Shading Exercise

Up until now we have been using the default shader, known as "lambert1". This matte, middle-gray shader is charming in its own way, but limits the visual interest of objects. In this exercise we will explore the ins and outs of adding different shaders to objects. The words "shader" and "material" mean the same thing and we will be using them interchangeably.

The most basic way to apply a shader to an object is to Right click it and navigate to the Assign New Material menu. In this menu are a number of options such as Blinn, Phong, and Lambert as well as some more exotic shaders. These shader types vary in the calculations they use to render the object. If you wish to apply an existing shader to an object, then select it from the Assign Existing Material menu instead. Try assigning a Blinn shader to an object.

Assigning a new material should bring up your Attribute Editor with information about the shader. If you have already applied the shader, you can get to this window by selecting the object and then selecting the "blinn1" tab in the Attribute Editor or by selecting Material Attributes... from the Right click menu for an object.

The Attribute Editor allows you to tweak the various properties of the material. The most important of these are located under Common Material Attributes and Specular Shading. Most common shaders will have these two, with the exception of Lambert, which has no specular (The bright highlights you see on objects).

To adjust the material's attributes, you can drag the bars or type in an exact value. Notice that the shading of the object changes in the preview thumbnail at the top as well as in the camera view. To set a color to something besides a gray value, click the color box. This will bring up a color picker that will allow you to choose any color you wish. Try playing around with the various material attributes now. You may want to use Renderer → High Quality Rendering.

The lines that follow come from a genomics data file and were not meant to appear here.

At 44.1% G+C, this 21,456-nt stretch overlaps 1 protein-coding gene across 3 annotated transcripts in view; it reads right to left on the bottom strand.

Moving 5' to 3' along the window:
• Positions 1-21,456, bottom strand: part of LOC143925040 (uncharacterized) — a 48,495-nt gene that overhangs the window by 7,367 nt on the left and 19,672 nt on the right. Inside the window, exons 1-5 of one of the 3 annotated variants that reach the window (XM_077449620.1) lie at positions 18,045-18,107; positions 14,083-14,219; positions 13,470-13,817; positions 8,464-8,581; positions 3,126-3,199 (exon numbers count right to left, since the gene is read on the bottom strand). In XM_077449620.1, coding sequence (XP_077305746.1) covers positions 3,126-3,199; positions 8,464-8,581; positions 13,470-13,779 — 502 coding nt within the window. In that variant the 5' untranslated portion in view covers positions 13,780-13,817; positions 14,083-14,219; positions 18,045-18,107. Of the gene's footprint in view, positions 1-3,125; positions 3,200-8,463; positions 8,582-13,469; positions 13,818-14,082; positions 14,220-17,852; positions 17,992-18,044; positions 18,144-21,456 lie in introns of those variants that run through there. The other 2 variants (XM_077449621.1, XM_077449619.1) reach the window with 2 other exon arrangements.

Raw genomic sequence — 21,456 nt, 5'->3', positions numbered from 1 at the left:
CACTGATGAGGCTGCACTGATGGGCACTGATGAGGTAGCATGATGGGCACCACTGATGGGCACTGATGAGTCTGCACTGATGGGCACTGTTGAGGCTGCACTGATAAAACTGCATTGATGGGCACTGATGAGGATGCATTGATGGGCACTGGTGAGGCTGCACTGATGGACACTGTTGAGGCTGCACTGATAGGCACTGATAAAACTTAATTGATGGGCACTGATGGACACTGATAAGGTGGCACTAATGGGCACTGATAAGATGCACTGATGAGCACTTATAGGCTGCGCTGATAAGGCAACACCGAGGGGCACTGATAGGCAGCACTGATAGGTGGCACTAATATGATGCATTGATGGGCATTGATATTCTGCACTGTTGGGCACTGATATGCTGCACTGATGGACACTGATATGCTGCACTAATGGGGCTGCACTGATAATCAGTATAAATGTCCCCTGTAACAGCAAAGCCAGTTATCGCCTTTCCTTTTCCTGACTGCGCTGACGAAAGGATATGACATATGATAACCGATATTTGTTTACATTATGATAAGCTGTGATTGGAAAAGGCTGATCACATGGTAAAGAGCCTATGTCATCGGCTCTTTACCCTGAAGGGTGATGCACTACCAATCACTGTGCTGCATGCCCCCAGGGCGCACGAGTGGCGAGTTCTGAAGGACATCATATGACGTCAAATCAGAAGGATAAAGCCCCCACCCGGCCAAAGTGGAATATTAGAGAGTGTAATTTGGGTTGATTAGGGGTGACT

The other method to create and edit shaders is to use the Hypershade, which can be found at Window → Rendering Editors → Hypershade. The Hypershade provides a high level view of all the shaders in your scene. By default, every scene will contain the shaders "lambert1", "particleCloud1", and "shaderGlow1". As a rule of thumb, you should never modify these shaders. Create a new shader if you want to change the default look.

New shaders can be created by clicking the buttons on the left of the Hypershade. The shader's attributes can be brought up by double clicking the shader. To assign a shader to a set of objects, select the objects and then Right-click the shader in the Hypershade and select Assign Material to Selection. Similarly, you can see which objects are shaded by a certain material by Right-clicking it and selecting Select Objects With Material.